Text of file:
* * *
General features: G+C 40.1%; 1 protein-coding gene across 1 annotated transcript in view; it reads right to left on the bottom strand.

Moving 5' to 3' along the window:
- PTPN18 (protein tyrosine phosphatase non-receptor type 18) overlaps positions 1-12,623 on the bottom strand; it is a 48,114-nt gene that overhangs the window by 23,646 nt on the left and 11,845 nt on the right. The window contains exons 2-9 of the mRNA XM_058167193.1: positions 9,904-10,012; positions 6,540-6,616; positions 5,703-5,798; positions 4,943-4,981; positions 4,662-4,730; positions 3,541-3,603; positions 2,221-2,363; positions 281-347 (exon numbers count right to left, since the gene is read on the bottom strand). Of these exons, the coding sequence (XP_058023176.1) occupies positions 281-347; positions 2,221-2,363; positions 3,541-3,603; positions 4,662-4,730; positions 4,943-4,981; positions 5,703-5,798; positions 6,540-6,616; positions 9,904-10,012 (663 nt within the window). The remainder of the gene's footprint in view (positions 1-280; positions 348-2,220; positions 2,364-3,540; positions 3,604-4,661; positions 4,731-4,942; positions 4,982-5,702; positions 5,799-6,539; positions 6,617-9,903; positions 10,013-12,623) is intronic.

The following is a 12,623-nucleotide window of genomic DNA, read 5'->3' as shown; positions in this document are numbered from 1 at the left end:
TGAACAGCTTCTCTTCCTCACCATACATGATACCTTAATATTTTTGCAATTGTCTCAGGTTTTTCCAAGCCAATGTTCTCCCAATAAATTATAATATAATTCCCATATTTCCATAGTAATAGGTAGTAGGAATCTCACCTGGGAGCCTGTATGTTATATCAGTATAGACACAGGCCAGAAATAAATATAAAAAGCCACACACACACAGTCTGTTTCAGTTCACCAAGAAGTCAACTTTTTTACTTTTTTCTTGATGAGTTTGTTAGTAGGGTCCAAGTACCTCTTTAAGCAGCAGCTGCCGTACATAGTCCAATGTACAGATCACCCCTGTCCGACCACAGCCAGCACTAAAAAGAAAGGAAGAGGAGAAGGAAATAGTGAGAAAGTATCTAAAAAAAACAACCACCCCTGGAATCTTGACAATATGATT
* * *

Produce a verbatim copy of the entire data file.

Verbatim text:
General features: G+C 40.1%; 1 protein-coding gene across 1 annotated transcript in view; it reads right to left on the bottom strand.

Moving 5' to 3' along the window:
- PTPN18 (protein tyrosine phosphatase non-receptor type 18) overlaps positions 1-12,623 on the bottom strand; it is a 48,114-nt gene that overhangs the window by 23,646 nt on the left and 11,845 nt on the right. The window contains exons 2-9 of the mRNA XM_058167193.1: positions 9,904-10,012; positions 6,540-6,616; positions 5,703-5,798; positions 4,943-4,981; positions 4,662-4,730; positions 3,541-3,603; positions 2,221-2,363; positions 281-347 (exon numbers count right to left, since the gene is read on the bottom strand). Of these exons, the coding sequence (XP_058023176.1) occupies positions 281-347; positions 2,221-2,363; positions 3,541-3,603; positions 4,662-4,730; positions 4,943-4,981; positions 5,703-5,798; positions 6,540-6,616; positions 9,904-10,012 (663 nt within the window). The remainder of the gene's footprint in view (positions 1-280; positions 348-2,220; positions 2,364-3,540; positions 3,604-4,661; positions 4,731-4,942; positions 4,982-5,702; positions 5,799-6,539; positions 6,617-9,903; positions 10,013-12,623) is intronic.

The following is a 12,623-nucleotide window of genomic DNA, read 5'->3' as shown; positions in this document are numbered from 1 at the left end:
TGAACAGCTTCTCTTCCTCACCATACATGATACCTTAATATTTTTGCAATTGTCTCAGGTTTTTCCAAGCCAATGTTCTCCCAATAAATTATAATATAATTCCCATATTTCCATAGTAATAGGTAGTAGGAATCTCACCTGGGAGCCTGTATGTTATATCAGTATAGACACAGGCCAGAAATAAATATAAAAAGCCACACACACACAGTCTGTTTCAGTTCACCAAGAAGTCAACTTTTTTACTTTTTTCTTGATGAGTTTGTTAGTAGGGTCCAAGTACCTCTTTAAGCAGCAGCTGCCGTACATAGTCCAATGTACAGATCACCCCTGTCCGACCACAGCCAGCACTAAAAAGAAAGGAAGAGGAGAAGGAAATAGTGAGAAAGTATCTAAAAAAAACAACCACCCCTGGAATCTTGACAATATGATT